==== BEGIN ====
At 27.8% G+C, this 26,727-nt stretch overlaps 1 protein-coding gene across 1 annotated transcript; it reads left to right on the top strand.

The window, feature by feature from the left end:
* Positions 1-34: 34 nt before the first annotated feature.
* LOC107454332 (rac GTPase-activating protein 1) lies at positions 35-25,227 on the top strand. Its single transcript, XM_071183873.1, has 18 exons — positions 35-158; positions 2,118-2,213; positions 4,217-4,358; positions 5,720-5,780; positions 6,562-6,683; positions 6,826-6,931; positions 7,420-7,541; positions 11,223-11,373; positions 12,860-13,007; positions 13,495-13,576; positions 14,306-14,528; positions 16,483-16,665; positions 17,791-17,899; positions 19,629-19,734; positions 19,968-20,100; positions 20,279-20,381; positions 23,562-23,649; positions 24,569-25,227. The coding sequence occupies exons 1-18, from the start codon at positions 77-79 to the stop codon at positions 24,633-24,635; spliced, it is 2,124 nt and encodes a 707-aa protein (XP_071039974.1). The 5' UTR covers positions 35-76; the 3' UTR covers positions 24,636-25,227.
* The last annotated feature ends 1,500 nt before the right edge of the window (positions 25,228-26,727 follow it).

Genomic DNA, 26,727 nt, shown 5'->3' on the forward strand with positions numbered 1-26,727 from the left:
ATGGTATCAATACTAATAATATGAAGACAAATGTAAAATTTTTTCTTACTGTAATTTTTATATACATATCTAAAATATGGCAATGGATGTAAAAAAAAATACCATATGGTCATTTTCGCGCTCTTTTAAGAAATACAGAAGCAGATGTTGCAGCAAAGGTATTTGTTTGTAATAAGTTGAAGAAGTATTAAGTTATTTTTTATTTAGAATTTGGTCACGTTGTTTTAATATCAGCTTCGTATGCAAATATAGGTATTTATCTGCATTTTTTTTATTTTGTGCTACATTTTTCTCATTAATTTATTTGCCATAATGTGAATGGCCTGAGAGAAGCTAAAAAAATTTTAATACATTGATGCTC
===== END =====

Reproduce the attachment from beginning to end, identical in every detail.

At 27.8% G+C, this 26,727-nt stretch overlaps 1 protein-coding gene across 1 annotated transcript; it reads left to right on the top strand.

The window, feature by feature from the left end:
* Positions 1-34: 34 nt before the first annotated feature.
* LOC107454332 (rac GTPase-activating protein 1) lies at positions 35-25,227 on the top strand. Its single transcript, XM_071183873.1, has 18 exons — positions 35-158; positions 2,118-2,213; positions 4,217-4,358; positions 5,720-5,780; positions 6,562-6,683; positions 6,826-6,931; positions 7,420-7,541; positions 11,223-11,373; positions 12,860-13,007; positions 13,495-13,576; positions 14,306-14,528; positions 16,483-16,665; positions 17,791-17,899; positions 19,629-19,734; positions 19,968-20,100; positions 20,279-20,381; positions 23,562-23,649; positions 24,569-25,227. The coding sequence occupies exons 1-18, from the start codon at positions 77-79 to the stop codon at positions 24,633-24,635; spliced, it is 2,124 nt and encodes a 707-aa protein (XP_071039974.1). The 5' UTR covers positions 35-76; the 3' UTR covers positions 24,636-25,227.
* The last annotated feature ends 1,500 nt before the right edge of the window (positions 25,228-26,727 follow it).

Genomic DNA, 26,727 nt, shown 5'->3' on the forward strand with positions numbered 1-26,727 from the left:
ATGGTATCAATACTAATAATATGAAGACAAATGTAAAATTTTTTCTTACTGTAATTTTTATATACATATCTAAAATATGGCAATGGATGTAAAAAAAAATACCATATGGTCATTTTCGCGCTCTTTTAAGAAATACAGAAGCAGATGTTGCAGCAAAGGTATTTGTTTGTAATAAGTTGAAGAAGTATTAAGTTATTTTTTATTTAGAATTTGGTCACGTTGTTTTAATATCAGCTTCGTATGCAAATATAGGTATTTATCTGCATTTTTTTTATTTTGTGCTACATTTTTCTCATTAATTTATTTGCCATAATGTGAATGGCCTGAGAGAAGCTAAAAAAATTTTAATACATTGATGCTC